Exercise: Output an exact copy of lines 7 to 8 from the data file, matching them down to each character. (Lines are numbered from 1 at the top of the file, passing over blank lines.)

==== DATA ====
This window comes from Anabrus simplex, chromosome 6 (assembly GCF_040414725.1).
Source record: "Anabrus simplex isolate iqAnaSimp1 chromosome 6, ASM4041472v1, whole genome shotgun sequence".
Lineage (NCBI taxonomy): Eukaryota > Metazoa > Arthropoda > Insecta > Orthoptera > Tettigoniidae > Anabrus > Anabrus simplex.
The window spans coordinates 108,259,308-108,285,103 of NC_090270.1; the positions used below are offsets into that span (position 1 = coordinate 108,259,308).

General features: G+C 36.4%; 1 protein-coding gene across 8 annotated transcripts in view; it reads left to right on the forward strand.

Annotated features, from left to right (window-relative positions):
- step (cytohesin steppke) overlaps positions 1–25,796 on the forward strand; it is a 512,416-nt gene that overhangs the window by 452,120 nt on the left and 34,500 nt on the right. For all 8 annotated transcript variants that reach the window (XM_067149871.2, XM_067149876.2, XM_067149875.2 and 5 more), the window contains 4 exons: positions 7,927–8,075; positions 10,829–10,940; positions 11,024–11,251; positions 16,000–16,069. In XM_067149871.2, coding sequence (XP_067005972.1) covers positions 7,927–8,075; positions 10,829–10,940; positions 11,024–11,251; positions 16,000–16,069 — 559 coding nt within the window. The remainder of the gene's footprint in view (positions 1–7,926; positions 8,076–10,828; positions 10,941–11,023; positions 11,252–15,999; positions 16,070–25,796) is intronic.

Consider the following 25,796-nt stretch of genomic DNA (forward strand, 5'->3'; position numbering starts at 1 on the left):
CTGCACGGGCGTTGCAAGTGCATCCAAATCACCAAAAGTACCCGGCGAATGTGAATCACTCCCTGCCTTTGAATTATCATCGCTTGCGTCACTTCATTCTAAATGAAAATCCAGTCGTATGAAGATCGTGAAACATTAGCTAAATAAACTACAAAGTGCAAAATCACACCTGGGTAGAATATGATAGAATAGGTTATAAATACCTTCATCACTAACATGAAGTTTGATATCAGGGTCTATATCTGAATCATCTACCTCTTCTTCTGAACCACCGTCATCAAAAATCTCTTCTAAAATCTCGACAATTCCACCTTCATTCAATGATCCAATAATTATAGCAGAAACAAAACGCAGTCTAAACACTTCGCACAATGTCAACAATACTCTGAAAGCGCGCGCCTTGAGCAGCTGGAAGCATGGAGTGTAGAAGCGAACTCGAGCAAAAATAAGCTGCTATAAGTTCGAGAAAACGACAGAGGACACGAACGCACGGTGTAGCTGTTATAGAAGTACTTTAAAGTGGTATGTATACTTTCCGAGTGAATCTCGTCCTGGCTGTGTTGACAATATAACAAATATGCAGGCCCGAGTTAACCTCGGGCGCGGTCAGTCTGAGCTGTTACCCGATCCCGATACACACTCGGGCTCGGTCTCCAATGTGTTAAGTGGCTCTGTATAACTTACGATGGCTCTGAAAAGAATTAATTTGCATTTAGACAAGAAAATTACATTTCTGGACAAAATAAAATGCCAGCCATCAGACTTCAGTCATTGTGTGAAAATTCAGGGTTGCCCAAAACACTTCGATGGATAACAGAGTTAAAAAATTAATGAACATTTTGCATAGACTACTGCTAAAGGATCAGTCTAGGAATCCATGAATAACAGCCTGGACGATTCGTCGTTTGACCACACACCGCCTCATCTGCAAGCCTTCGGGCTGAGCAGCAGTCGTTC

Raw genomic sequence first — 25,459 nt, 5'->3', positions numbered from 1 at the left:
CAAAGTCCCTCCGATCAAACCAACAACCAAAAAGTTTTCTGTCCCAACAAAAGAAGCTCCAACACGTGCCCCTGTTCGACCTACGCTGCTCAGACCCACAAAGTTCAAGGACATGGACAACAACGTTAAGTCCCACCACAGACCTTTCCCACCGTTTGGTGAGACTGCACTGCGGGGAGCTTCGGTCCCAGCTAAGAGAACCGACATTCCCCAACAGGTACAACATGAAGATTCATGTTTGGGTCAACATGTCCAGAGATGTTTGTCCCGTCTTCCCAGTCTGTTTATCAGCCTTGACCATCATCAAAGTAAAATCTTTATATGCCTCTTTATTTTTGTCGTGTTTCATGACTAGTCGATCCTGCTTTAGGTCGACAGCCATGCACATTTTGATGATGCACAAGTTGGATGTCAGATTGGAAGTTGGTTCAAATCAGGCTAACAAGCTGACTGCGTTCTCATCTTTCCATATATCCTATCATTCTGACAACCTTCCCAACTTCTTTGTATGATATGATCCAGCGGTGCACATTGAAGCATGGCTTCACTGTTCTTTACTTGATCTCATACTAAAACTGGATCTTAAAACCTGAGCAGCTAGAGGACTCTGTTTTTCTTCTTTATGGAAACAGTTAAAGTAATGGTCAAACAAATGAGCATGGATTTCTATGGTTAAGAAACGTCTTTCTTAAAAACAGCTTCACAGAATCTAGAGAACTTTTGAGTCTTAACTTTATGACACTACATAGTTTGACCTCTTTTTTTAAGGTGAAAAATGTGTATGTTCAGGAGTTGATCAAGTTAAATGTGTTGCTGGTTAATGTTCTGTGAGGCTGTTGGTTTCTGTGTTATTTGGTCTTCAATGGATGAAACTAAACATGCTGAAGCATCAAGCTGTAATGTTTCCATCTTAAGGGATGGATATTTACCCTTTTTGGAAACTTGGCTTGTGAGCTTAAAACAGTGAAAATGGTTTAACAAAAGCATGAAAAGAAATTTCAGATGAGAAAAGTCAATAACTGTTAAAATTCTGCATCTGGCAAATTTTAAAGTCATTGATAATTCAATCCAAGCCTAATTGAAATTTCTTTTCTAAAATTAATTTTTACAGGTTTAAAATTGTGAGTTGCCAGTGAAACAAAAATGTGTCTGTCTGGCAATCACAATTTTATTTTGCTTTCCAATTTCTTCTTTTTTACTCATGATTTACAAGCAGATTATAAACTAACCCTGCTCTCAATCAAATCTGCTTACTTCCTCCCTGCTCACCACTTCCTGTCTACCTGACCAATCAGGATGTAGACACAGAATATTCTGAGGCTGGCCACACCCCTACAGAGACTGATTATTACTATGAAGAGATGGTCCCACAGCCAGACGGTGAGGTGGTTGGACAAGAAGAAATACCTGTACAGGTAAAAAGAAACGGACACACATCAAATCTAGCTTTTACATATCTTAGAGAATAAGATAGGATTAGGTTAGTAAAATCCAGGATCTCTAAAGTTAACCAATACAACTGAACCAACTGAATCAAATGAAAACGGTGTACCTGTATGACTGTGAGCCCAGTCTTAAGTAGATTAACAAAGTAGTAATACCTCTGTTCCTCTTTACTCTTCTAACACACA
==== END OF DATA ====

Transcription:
- step (cytohesin steppke) overlaps positions 1–25,796 on the forward strand; it is a 512,416-nt gene that overhangs the window by 452,120 nt on the left and 34,500 nt on the right. For all 8 annotated transcript variants that reach the window (XM_067149871.2, XM_067149876.2, XM_067149875.2 and 5 more), the window contains 4 exons: positions 7,927–8,075; positions 10,829–10,940; positions 11,024–11,251; positions 16,000–16,069. In XM_067149871.2, coding sequence (XP_067005972.1) covers positions 7,927–8,075; positions 10,829–10,940; positions 11,024–11,251; positions 16,000–16,069 — 559 coding nt within the window. The remainder of the gene's footprint in view (positions 1–7,926; positions 8,076–10,828; positions 10,941–11,023; positions 11,252–15,999; positions 16,070–25,796) is intronic.

Consider the following 25,796-nt stretch of genomic DNA (forward strand, 5'->3'; position numbering starts at 1 on the left):